Joining me this week is Tim “TinTim” Jones-Yelvington, a fabulous Chicago queen and popular commentator on the Drag Race!
Chad: So, I thought these two episodes told a particularly interesting and INTENSE story–most notably about Trinity, Joslyn, Dela, and Laganja. It was almost a relief to get through them in one week! I wouldn’t want to endure Dela’s rough patch any longer than I had to.
TinTim: It was like a little movie, whole storylines began and spun out all in an evening. I wouldn’t call it cathartic exactly, but it was… intense.
Chad: I was truly a nervous wreck for about three straight hours, seriously. Seeing my favorite girl Dela go through those tortuous challenges, the lip sync, the HECKLER! Wanna dish on Dela first?
TinTim: For sure, since she’s my favorite as well. I could tell in advance they were building up for a no-elimination episode, but Ru STILL had me after that lip sync, for a split second I felt pure terror in my heart.
TinTim: What do you think about the whole Michelle thing, asking to see more of the “real” Dela?
Chad: Well, I think character queens have an interesting path to take on this show. Previous queens who’ve come onto the show with a strong character (Like Jinkx, even Sharon) ended up mostly dropping the character, except for certain challenges. As Trinity put it, when Dela’s in drag, she’s Dela. Do you think Dela’s character is holding her back?
TinTim: Well… it’s super weird at first hearing Michelle say she doesn’t know how to connect with her, given that I feel a stronger emotional connection with Dela than I do with most of the other queens who have been on the show… that probably sounds crazy and stalkerish, and it kind of is. But… I think we have to remember that she isn’t privileged with the kind of information we have about Dela — she doesn’t know that her whole aesthetic is about finding truth and authenticity THROUGH artifice. I think Dela may have a different way of thinking about the distinction between self and art and character and identity and all that, which is part of what I’m attracted to. Like, to Dela, to play a character is potentially more true than his supposedly “true” self.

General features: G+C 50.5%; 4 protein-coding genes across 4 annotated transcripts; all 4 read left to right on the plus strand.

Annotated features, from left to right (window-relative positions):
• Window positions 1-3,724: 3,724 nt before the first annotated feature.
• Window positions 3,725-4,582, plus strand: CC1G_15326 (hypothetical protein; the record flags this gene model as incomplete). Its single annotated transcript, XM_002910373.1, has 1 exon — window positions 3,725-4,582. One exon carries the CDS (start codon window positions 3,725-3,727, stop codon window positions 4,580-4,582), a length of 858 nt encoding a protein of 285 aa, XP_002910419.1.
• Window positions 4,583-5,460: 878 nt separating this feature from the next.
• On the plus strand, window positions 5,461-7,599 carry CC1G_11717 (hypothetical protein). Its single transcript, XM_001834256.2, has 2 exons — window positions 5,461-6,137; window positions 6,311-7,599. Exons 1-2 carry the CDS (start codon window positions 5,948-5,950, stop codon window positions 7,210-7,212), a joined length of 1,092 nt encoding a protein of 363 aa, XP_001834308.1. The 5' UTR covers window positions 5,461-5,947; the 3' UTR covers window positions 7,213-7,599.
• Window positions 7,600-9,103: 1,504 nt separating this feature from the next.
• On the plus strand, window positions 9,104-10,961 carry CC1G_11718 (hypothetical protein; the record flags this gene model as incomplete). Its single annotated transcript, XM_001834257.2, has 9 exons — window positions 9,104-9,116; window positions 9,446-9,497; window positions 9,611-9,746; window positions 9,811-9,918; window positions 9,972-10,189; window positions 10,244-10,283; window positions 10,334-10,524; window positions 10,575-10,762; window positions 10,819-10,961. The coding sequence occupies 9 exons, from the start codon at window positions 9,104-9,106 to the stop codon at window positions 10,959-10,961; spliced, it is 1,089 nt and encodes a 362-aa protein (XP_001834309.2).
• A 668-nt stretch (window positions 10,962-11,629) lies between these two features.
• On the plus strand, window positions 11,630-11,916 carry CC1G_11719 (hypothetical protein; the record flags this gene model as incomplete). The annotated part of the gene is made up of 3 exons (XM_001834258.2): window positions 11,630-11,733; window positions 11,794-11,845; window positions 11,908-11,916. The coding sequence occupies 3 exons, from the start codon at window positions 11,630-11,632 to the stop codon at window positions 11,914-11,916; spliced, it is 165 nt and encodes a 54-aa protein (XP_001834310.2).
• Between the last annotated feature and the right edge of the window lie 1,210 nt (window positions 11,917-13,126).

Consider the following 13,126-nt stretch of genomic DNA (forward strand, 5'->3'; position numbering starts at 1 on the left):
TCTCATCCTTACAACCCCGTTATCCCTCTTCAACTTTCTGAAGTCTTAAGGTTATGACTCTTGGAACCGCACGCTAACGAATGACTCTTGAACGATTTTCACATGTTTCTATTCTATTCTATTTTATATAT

Chad: I agree–with Dela, it’s crucial to understand that her character has been carefully cultivated over years. Some queens in the past have been criticized for the fact that they keep the exact same voice and attitude in drag as out of it. Dela changes so much when in drag that it’s understandably unnerving, especially when, as the judges do, you largely see them when they’re “on.”
She’s clearly FAR more self-aware than Laganja, who somewhat bewilderingly demonstrated a complete and utter ignorance of how she acts on set.
TinTim: SERIOUSLY. I think with Laganja, it ultimately doesn’t really matter whether she was “putting on an act” or not, the problem was that she was immature and irritating and alienated the audience. I think Joslyn nailed it when she said, “You demand attention instead of commanding it.”
Chad: Yeah, I can’t help but feel a deep sympathy for Laganja, even though I found her affect as annoying as anyone. Some people withdraw when they’re anxious or uncomfortable, others talk fast or aggressively. Laganja does a bad Alyssa Edwards impersonation and punctuates her non-jokes with a deathdrop or two.
I was really moved when, amidst the somewhat jaw-dropping UNTUCKED after Episode 8, Adore spoke up and essentially said, “The Laganja I love is NOT the queen I see when the cameras turn on.”